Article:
In the shadow of the planet
London, ON, August 28, 2007, 5:53:57 a.m.
The experts were saying we won't have a lunar eclipse this deep, this dark or this long for a whole lotta years to come. So before bed last night, we spoke about the eclipse with the kids and asked them if they wanted us to wake them up. They seemed excited about seeing something so mysterious and rare, and they all agreed to be roused at an ungodly hour. Bedtime was a cacaphony of questions about how it worked and why it was happening now. They all drifted off to sleep, thinking about waking to to something cool.
Here's my hastily-captured recollection of how the morning played out:4:45 a.m.:
My alarm goes off six minutes before the sun's shadow is set to begin to eat into the moon. I look out the windows and freak a little when I see clouds. Not just a few clouds. A sky filled with thick, patchy clouds. So many that I can't even find the moon. Apparently, clouds are bad for eclipse-watching.
I go outside and manage to catch the occasional glimpse of our only real satellite through little openings in the cloud deck. I silently will the clouds to go away. When that doesn't work, I go inside and think about it at the kitchen table - well, I try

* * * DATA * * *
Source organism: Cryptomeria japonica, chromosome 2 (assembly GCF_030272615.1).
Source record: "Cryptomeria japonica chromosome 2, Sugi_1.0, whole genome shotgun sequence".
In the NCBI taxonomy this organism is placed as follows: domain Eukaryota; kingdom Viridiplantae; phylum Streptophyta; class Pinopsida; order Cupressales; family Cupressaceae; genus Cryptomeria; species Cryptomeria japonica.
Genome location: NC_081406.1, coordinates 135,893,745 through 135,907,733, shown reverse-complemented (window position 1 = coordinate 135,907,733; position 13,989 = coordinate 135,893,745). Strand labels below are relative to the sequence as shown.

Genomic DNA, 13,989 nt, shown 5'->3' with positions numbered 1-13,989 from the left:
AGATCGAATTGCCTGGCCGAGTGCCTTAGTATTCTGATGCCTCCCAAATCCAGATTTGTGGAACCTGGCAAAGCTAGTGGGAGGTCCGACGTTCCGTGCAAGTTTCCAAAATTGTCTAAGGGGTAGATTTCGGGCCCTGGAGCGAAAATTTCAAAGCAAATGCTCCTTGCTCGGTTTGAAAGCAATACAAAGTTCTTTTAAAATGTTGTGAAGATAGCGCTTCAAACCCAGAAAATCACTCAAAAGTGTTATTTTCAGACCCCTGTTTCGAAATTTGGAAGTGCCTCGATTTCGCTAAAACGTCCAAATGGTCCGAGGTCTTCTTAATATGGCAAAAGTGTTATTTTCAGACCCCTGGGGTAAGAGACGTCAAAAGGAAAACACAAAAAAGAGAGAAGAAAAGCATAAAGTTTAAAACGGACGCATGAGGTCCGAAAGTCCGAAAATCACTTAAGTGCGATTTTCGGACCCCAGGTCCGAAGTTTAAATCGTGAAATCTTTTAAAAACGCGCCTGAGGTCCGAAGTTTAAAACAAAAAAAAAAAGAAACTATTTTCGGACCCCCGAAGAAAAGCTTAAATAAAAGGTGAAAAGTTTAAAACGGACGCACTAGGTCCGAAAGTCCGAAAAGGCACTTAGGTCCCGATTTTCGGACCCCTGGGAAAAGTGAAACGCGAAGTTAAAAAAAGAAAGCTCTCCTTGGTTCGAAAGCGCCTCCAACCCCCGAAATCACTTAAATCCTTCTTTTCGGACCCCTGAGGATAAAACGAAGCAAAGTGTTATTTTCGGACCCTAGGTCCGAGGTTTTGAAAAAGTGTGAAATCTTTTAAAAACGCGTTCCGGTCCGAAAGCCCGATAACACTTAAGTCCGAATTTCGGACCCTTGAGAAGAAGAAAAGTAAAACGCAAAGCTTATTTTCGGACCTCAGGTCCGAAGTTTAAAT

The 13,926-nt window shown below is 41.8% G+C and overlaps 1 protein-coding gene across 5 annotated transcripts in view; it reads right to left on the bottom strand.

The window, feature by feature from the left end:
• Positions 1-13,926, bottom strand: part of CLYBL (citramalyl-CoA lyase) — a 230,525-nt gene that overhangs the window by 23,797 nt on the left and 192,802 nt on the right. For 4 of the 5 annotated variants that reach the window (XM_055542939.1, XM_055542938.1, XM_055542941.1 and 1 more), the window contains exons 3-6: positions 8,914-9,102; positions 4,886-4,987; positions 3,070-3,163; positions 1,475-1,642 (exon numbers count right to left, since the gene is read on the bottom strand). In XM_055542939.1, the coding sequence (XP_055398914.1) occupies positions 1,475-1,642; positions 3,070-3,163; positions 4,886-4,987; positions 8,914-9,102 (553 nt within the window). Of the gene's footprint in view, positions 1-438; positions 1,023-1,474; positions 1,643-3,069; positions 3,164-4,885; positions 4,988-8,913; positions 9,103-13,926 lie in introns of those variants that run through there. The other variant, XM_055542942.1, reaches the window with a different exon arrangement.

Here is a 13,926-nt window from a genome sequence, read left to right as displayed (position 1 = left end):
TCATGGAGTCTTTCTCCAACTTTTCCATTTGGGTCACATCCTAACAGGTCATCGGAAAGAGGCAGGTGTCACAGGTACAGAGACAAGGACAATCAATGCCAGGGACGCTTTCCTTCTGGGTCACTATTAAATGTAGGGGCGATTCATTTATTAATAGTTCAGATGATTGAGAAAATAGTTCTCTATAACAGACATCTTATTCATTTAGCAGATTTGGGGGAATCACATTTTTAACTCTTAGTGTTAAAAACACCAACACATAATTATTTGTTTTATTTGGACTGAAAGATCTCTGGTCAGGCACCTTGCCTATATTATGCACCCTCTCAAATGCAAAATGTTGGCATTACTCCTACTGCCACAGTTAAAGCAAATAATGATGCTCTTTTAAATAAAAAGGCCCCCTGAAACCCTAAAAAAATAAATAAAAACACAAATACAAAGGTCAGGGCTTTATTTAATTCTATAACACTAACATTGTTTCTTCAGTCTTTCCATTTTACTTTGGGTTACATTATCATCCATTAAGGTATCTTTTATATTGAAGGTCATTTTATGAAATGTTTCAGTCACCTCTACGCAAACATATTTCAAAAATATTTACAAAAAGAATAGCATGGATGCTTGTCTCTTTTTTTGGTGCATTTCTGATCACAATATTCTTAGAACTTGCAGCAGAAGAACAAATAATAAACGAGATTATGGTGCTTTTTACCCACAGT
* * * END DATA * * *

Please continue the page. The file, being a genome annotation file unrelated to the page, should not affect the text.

to think, because my early-morning brain is feeling decidedly sleepy. So I head back to bed and set the alarm for another 20 minutes of blessed rest.5:30:
Okay, I end up hitting the snooze bar a few times too many. When I finally roll out of bed and wander over to the window, the sky looks brighter and the clouds are dissipating. I run outside. The moon's hanging in the sky and the eclipse is well underway. Showtime. I skip back into the house and gently wake everyone. They seem to smile in the dark as they fetch their shoes and sweatshirts and head for the door. The dog, weirded out that we're all getting up while it's still dark, follows us silently.5:40:
We gather in the street in front of our house. Frasier thinks he's going for a ride in the car. Not so much. Dahlia holds him as he continues to look at us as if we're nuts.5:43:
I take this picture of the fam as they look up at the otherworldly sight in the sky.5:46:
Little man has to pee. Deb takes him in and Zach, Dahlia and I head around the corner for a better look. The dog comes along on the adventure. The clouds are now completely gone, and the kids are buzzing with chatter about what they're witnessing.5:52:
Dawn approaches. The black sky begins to turn deep blue. Impromptu planetary physics lessons continue as we discuss how the Earth is now between the moon and the sun. I throw the camera onto the tripod and shoot with the remote control. I realize a wandering puppy doesn't help when you're doing longish exposures.6:10:
Everyone's yawning, but we're all excited about what we've seen. The moon is now deep in shade and the sky is brightening by the second. We decide to head in so we can get some more sleep before the kids go to camp. Dahlia consents to one last picture as we slowly walk back to the house, stealing more than a few glances over our shoulders to ensure what we just saw wasn't an illusion.
Something tells me they'll remember this morning for a very long time. So will I.Your turn:
Ever have a rare early-morning adventure with folks who matter?